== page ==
But Konrad's is not another desperate message in a bottle. Like his protagonist, Konrad travels to the West, even stays there for several months at a time and has thus far always returned home. Hungarian officials have not permitted publication of his last two novels, but he has not been prosecuted for having them smuggled out and published in the West. His articles criticizing both the communist East and the capitalist West appear in Le Monde and The New York Review of Books. One imagines that his emigration is a consummation the Hungarian government devoutly wishes. On the other hand he seems to know how far to go without burning his bridges.
In Hungary at least, gulag has become an internal landscape. The regime need no longer keep its enemies, real or imagined, behind bars and barbed wire, in unheated cells and forced labor camps. The enemies, co-opted or not, find their own solitary cells; their opposition is largely a matter of their own imagination. "The combined strength of the state is sustained by the combined weight of public inertia," Konrad's Mr. T. tells us, "the mere perception of this fact is considered a guerrilla operation. An honor guard made up of camouflaged police cars, the excited bustle of several hundred detectives whose only task is to prevent a single study from seeing the light of day, is the state's tribute to independent thought."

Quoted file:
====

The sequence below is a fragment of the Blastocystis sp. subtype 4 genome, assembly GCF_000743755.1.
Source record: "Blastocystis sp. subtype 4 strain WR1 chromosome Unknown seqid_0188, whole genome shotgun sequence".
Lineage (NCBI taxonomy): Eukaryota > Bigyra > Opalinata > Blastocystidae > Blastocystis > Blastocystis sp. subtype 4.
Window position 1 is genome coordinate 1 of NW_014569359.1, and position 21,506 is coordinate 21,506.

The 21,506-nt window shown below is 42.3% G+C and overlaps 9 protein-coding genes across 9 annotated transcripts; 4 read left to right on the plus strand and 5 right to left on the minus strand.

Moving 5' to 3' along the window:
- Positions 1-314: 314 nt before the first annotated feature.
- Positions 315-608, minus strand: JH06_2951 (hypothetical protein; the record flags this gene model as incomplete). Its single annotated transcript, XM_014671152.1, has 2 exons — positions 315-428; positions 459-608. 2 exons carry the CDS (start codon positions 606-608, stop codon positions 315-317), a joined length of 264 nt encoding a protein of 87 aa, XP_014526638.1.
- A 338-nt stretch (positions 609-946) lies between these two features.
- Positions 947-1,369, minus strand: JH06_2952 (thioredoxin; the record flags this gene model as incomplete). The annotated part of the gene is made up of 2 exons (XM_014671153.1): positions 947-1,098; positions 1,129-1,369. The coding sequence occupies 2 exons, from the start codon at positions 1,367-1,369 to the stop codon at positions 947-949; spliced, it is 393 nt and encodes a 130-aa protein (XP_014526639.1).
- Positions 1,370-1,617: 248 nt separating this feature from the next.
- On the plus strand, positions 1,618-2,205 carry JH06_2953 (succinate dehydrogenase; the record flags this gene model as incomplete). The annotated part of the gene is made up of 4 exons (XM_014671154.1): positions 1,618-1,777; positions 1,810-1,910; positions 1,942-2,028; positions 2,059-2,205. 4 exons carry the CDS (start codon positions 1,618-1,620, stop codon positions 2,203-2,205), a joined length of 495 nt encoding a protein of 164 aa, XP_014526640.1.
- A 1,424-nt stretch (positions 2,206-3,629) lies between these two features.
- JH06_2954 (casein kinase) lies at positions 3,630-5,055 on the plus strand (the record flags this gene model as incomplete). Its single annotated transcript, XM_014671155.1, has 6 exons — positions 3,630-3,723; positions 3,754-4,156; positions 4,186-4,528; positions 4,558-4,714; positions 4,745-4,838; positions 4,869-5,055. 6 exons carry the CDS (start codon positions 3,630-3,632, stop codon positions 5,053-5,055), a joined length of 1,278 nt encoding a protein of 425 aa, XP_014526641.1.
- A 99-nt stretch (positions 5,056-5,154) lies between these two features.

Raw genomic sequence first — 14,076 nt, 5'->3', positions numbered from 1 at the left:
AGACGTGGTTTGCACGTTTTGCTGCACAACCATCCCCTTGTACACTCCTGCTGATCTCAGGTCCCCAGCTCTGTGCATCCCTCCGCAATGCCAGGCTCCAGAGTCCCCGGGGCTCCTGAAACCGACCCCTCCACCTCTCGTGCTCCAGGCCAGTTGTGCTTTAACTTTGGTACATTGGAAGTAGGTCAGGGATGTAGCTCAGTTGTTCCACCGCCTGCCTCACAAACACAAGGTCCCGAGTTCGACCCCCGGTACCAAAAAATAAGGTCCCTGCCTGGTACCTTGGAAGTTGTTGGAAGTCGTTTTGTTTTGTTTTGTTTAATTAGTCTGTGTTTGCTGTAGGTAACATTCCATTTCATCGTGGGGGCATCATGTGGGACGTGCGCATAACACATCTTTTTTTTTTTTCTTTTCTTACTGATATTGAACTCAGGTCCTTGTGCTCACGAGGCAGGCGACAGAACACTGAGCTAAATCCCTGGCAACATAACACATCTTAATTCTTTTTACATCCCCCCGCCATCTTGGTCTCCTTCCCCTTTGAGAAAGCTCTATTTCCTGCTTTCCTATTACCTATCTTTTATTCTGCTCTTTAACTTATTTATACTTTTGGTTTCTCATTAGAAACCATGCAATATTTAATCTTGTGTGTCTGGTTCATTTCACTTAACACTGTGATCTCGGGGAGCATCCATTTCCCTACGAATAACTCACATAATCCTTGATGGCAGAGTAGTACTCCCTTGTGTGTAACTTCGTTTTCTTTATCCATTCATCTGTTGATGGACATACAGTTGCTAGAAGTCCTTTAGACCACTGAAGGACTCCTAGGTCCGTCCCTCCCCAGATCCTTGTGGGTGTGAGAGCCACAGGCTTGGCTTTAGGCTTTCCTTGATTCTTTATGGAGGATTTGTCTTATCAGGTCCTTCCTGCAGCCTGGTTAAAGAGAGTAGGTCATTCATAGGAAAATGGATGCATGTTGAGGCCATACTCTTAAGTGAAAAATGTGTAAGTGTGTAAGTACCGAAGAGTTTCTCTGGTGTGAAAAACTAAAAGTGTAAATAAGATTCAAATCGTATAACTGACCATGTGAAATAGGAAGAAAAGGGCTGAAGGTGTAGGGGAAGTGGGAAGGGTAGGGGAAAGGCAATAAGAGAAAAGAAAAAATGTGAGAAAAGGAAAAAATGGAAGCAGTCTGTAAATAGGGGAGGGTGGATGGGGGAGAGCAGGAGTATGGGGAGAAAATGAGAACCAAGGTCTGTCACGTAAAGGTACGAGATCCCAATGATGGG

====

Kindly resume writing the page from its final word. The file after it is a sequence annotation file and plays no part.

Konrad, 49, is a special case of towering talent in his native Hungary, and Hungary is a special case in the communist bloc. The regime's evolution to liberalism was authorized by Yuri V. Andropov, whose first notable achievement was stage-managing the Soviet intervention in 1956 as ambassador and then approving the policies that followed. To a large extent, it is to the credit of the man who is now the secretary general of the Soviet Communist Party that the dictatorship in Hungary is no longer absolute.
Nor is opposition a heroic act. Sins of deviation--political, literary, moral--are routinely forgiven. There is freedom of speech as long as it is confined to the privacy of consenting adults. Budapest is the Paris of the communist East; its intellectuals are brilliant, outspoken, fascinating, and Konrad is perhaps the best of them. Anecdotes about the ironies of history and theories of its hidden motives flow incessantly, compulsively -- the more disheartening the better received.
The state, Konrad tells us, is controlled by idiots and opposed by lunatics. "You don't ask your friend where he got his information, or the book or the manuscript he is showing you," Konrad writes. "If you want to tell him something, and only him, you invite him for a walk in the woods or take a stroll on a busy city street. If somebody comes to see you and asks unusual questions or makes proposals that seem too daring, you throw him out unceremoniously . . . You can get used to daily discipline, though you can also get tired of it. When walking your guests downstairs, you notice the red glow of cigarettes in a parked car across the street."